Common food preservative could make flu vaccine less effective

A preservative commonly used to increase the shelf life of food products may weaken the body’s immune defense against influenza, according to scientists from Michigan State University.

A preservative found in meats and other common foods has been shown to reduce the effectiveness of the flu vaccineAfrica Studio | Shutterstock

The team found that when vaccinated mice were given food containing tert-butylhydroquinone (tBHQ), they took three days longer to fight off the flu, compared with mice that were not given the preservative.

The findings, which have not yet been published, were recently presented at the American Society for Pharmacology and Experimental Therapeutics annual meeting in Orlando, Florida.

The tBHQ additive is an aromatic organic compound that helps to stabilize animal fats and unsaturated vegetable oils. It has previously been linked to a rise in food allergies.

Food manufacturers often use it to increase the shelf-life of products ranging from frozen meats to cooking oils, crackers and fried foods. However, these companies are not required to list the ingredient on food packaging, so it is unclear how much of tBHQ people are exposed to and “hard to know everything it’s in,” says study author Robert Freeborn.

The researchers found that tBHQ exposure appeared to make the flu vaccine less effective by suppressing the function of T cells, helper and killer T cells, thereby increasing the likelihood of infection fully setting in and more severe symptoms developing.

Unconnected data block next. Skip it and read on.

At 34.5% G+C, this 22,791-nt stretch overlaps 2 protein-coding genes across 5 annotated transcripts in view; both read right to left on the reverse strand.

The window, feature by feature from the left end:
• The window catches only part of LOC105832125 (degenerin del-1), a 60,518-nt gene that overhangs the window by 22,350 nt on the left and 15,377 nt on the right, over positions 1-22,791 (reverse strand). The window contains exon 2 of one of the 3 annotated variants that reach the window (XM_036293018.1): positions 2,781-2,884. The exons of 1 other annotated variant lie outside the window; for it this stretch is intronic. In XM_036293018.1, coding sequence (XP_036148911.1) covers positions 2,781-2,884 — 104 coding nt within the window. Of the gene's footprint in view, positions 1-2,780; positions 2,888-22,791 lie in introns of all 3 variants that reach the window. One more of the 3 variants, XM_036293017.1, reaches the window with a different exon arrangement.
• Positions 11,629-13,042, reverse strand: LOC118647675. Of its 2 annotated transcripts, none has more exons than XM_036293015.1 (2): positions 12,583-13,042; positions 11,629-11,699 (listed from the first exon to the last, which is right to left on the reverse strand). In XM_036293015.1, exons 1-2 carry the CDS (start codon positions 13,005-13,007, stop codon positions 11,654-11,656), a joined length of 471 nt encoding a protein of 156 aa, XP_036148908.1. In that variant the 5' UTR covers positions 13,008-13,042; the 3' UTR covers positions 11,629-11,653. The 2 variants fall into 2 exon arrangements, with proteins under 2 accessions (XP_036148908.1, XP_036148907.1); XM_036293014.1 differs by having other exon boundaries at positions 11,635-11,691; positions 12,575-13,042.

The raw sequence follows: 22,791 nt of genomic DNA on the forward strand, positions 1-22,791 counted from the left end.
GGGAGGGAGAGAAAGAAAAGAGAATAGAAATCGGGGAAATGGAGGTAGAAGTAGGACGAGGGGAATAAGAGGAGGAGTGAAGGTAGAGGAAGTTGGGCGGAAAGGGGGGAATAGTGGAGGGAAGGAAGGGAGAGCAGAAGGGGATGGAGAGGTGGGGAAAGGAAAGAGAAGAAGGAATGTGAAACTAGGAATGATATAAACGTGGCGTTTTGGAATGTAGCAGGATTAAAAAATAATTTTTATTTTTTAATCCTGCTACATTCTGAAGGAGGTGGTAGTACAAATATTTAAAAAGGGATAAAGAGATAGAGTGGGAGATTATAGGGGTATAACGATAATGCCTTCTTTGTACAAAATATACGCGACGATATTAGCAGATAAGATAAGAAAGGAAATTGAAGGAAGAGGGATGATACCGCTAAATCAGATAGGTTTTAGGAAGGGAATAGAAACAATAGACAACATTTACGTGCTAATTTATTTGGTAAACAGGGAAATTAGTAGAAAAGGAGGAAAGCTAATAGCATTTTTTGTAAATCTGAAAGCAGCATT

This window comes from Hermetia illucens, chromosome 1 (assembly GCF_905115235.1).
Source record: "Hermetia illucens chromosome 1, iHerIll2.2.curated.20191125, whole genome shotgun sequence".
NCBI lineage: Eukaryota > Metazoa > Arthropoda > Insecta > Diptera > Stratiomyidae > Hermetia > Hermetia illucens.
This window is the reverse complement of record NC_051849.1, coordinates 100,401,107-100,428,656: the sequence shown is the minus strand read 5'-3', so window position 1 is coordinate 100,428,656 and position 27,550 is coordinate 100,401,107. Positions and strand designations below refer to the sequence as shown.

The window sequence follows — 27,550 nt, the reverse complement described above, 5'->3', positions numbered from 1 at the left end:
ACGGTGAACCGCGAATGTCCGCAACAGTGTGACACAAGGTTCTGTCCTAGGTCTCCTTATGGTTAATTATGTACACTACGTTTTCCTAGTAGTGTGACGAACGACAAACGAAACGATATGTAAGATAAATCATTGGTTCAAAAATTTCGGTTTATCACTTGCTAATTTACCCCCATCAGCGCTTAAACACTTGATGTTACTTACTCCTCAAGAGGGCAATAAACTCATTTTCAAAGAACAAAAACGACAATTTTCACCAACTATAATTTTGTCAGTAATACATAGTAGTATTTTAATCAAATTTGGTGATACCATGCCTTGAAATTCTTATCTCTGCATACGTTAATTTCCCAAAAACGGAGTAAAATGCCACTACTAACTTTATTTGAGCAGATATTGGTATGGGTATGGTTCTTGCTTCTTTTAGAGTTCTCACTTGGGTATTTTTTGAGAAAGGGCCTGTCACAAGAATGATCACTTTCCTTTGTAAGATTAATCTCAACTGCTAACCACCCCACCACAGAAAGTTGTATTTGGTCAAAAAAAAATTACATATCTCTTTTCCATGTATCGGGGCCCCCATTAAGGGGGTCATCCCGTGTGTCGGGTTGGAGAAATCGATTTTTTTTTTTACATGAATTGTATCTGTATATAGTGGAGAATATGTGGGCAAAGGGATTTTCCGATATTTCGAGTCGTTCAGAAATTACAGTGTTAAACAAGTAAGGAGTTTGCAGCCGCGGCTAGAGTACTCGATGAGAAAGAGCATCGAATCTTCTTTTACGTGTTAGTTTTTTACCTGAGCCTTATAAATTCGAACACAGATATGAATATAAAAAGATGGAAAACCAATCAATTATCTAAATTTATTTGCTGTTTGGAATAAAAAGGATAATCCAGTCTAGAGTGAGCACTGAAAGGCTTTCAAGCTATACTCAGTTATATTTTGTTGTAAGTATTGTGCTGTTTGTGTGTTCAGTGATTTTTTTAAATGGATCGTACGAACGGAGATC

Furthermore, when the team later re-infected the animals with a different, but related flu strain, those that were fed a tBHQ diet suffered a longer-lasting illness.

This suggests that tBHQ impaired the immune system’s "memory response" that usually fights off a second infection. Given that this memory response is key to how a vaccine works, its impairment could potentially make the influenza vaccine less effective.

Scientists say the findings may help explain why seasonal flu continues to pose a such a major health threat, killing an estimated 290,000-650,000 people globally each year.

However, Freeborn stresses how important it is that people still protect against the flu by ensuring they receive a yearly flu shot; although people can still contract the infection following the shot, vaccination significantly decreases the severity and length of infection.

Next, the team plans to build on the findings by using blood samples taken from humans to further investigate the effects that tBHQ exerts on T cell activity.

Sally Robertson

Written by

Sally Robertson

Sally has a Bachelor's Degree in Biomedical Sciences (B.Sc.). She is a specialist in reviewing and summarising the latest findings across all areas of medicine covered in major, high-impact, world-leading international medical journals, international press conferences and bulletins from governmental agencies and regulatory bodies. At News-Medical, Sally generates daily news features, life science articles and interview coverage.


Please use one of the following formats to cite this article in your essay, paper or report:

  • APA

    Robertson, Sally. (2019, June 20). Common food preservative could make flu vaccine less effective. News-Medical. Retrieved on December 11, 2019 from

  • MLA

    Robertson, Sally. "Common food preservative could make flu vaccine less effective". News-Medical. 11 December 2019. <>.

  • Chicago

    Robertson, Sally. "Common food preservative could make flu vaccine less effective". News-Medical. (accessed December 11, 2019).

  • Harvard

    Robertson, Sally. 2019. Common food preservative could make flu vaccine less effective. News-Medical, viewed 11 December 2019,


The opinions expressed here are the views of the writer and do not necessarily reflect the views and opinions of News-Medical.Net.
Post a new comment